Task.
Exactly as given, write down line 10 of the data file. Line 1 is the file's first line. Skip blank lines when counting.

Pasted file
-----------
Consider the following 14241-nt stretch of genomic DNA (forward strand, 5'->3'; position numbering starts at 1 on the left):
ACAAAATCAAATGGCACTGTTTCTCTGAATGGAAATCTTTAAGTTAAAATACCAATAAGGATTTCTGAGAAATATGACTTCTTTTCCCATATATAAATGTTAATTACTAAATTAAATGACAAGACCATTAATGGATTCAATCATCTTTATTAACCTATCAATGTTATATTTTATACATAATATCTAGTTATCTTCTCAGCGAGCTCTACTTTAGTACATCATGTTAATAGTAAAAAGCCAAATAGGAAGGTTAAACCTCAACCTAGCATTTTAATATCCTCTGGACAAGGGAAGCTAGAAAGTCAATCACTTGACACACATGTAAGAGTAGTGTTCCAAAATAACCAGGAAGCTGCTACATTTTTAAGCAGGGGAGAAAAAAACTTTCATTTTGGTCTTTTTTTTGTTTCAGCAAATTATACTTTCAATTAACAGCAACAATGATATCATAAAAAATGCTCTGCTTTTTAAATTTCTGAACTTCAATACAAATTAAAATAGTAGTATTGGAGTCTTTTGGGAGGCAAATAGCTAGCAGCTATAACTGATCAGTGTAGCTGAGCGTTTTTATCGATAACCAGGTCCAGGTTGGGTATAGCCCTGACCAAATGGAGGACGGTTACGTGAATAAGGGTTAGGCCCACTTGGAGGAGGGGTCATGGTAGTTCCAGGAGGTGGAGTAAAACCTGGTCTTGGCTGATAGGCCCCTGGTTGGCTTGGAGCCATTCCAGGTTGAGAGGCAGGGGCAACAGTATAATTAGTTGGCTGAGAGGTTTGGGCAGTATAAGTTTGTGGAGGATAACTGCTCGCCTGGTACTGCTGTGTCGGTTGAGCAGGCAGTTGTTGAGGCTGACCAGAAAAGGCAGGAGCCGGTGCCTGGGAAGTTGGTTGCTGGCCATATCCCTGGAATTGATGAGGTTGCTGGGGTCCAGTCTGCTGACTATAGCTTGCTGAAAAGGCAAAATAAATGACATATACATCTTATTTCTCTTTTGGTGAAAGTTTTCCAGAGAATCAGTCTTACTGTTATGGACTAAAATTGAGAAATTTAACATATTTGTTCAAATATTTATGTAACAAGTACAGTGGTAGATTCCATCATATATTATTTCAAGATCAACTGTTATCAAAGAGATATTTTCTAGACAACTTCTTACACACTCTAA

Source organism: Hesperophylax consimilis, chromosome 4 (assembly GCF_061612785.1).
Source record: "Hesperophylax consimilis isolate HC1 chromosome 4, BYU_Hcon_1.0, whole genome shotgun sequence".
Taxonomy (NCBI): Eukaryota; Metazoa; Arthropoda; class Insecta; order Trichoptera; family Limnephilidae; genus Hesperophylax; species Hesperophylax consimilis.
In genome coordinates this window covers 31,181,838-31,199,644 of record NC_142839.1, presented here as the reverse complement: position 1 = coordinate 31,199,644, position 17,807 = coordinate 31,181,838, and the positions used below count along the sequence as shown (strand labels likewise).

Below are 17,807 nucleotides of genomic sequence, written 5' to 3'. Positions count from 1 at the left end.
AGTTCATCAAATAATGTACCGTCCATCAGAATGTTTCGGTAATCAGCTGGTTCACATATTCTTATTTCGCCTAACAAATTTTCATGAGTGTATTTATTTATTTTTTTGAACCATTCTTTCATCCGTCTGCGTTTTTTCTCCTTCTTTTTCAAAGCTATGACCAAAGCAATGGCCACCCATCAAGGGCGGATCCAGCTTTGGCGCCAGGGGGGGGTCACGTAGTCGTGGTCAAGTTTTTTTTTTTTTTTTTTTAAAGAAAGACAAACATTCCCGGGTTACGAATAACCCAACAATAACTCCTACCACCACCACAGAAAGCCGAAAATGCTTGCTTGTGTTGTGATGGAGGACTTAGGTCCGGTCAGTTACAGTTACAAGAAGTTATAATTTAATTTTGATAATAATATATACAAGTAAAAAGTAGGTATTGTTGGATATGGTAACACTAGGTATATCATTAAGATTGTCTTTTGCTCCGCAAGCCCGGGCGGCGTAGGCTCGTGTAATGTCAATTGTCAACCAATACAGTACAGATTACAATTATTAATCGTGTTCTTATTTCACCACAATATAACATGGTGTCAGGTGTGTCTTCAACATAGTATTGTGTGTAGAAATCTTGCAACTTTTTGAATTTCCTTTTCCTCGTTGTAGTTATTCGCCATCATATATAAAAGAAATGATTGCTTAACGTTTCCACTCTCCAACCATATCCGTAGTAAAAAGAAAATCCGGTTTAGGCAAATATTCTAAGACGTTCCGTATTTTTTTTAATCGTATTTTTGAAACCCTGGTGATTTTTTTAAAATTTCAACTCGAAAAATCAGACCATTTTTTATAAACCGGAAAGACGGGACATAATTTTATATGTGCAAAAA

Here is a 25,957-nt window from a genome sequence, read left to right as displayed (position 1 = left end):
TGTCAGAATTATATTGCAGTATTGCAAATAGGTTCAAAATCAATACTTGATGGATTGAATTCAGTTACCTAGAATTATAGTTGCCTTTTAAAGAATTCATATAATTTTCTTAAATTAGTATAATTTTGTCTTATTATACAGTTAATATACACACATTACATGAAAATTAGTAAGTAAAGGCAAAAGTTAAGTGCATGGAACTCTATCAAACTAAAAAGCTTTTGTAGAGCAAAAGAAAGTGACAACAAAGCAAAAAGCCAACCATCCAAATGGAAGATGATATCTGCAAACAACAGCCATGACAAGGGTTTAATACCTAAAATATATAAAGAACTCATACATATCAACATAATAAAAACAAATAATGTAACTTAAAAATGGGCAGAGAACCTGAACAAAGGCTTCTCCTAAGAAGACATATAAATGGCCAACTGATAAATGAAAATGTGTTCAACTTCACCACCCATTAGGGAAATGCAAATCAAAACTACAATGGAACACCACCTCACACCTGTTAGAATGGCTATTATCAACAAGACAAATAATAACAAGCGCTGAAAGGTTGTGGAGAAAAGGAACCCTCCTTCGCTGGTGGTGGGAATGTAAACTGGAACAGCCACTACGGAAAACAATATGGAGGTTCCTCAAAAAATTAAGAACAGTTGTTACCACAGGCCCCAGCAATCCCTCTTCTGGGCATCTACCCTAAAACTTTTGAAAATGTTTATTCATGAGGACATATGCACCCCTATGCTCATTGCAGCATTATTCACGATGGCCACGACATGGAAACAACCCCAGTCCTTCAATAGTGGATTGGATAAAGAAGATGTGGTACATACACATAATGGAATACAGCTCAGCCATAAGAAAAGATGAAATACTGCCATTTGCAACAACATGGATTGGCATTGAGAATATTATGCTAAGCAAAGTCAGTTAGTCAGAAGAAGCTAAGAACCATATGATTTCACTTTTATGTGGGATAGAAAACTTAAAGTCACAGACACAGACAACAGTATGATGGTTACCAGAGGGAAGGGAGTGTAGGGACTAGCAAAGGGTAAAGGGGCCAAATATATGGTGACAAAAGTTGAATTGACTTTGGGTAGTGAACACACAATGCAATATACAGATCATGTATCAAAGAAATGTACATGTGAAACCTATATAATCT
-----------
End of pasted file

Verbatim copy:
TGTCAGAATTATATTGCAGTATTGCAAATAGGTTCAAAATCAATACTTGATGGATTGAATTCAGTTACCTAGAATTATAGTTGCCTTTTAAAGAATTCATATAATTTTCTTAAATTAGTATAATTTTGTCTTATTATACAGTTAATATACACACATTACATGAAAATTAGTAAGTAAAGGCAAAAGTTAAGTGCATGGAACTCTATCAAACTAAAAAGCTTTTGTAGAGCAAAAGAAAGTGACAACAAAGCAAAAAGCCAACCATCCAAATGGAAGATGATATCTGCAAACAACAGCCATGACAAGGGTTTAATACCTAAAATATATAAAGAACTCATACATATCAACATAATAAAAACAAATAATGTAACTTAAAAATGGGCAGAGAACCTGAACAAAGGCTTCTCCTAAGAAGACATATAAATGGCCAACTGATAAATGAAAATGTGTTCAACTTCACCACCCATTAGGGAAATGCAAATCAAAACTACAATGGAACACCACCTCACACCTGTTAGAATGGCTATTATCAACAAGACAAATAATAACAAGCGCTGAAAGGTTGTGGAGAAAAGGAACCCTCCTTCGCTGGTGGTGGGAATGTAAACTGGAACAGCCACTACGGAAAACAATATGGAGGTTCCTCAAAAAATTAAGAACAGTTGTTACCACAGGCCCCAGCAATCCCTCTTCTGGGCATCTACCCTAAAACTTTTGAAAATGTTTATTCATGAGGACATATGCACCCCTATGCTCATTGCAGCATTATTCACGATGGCCACGACATGGAAACAACCCCAGTCCTTCAATAGTGGATTGGATAAAGAAGATGTGGTACATACACATAATGGAATACAGCTCAGCCATAAGAAAAGATGAAATACTGCCATTTGCAACAACATGGATTGGCATTGAGAATATTATGCTAAGCAAAGTCAGTTAGTCAGAAGAAGCTAAGAACCATATGATTTCACTTTTATGTGGGATAGAAAACTTAAAGTCACAGACACAGACAACAGTATGATGGTTACCAGAGGGAAGGGAGTGTAGGGACTAGCAAAGGGTAAAGGGGCCAAATATATGGTGACAAAAGTTGAATTGACTTTGGGTAGTGAACACACAATGCAATATACAGATCATGTATCAAAGAAATGTACATGTGAAACCTATATAATCT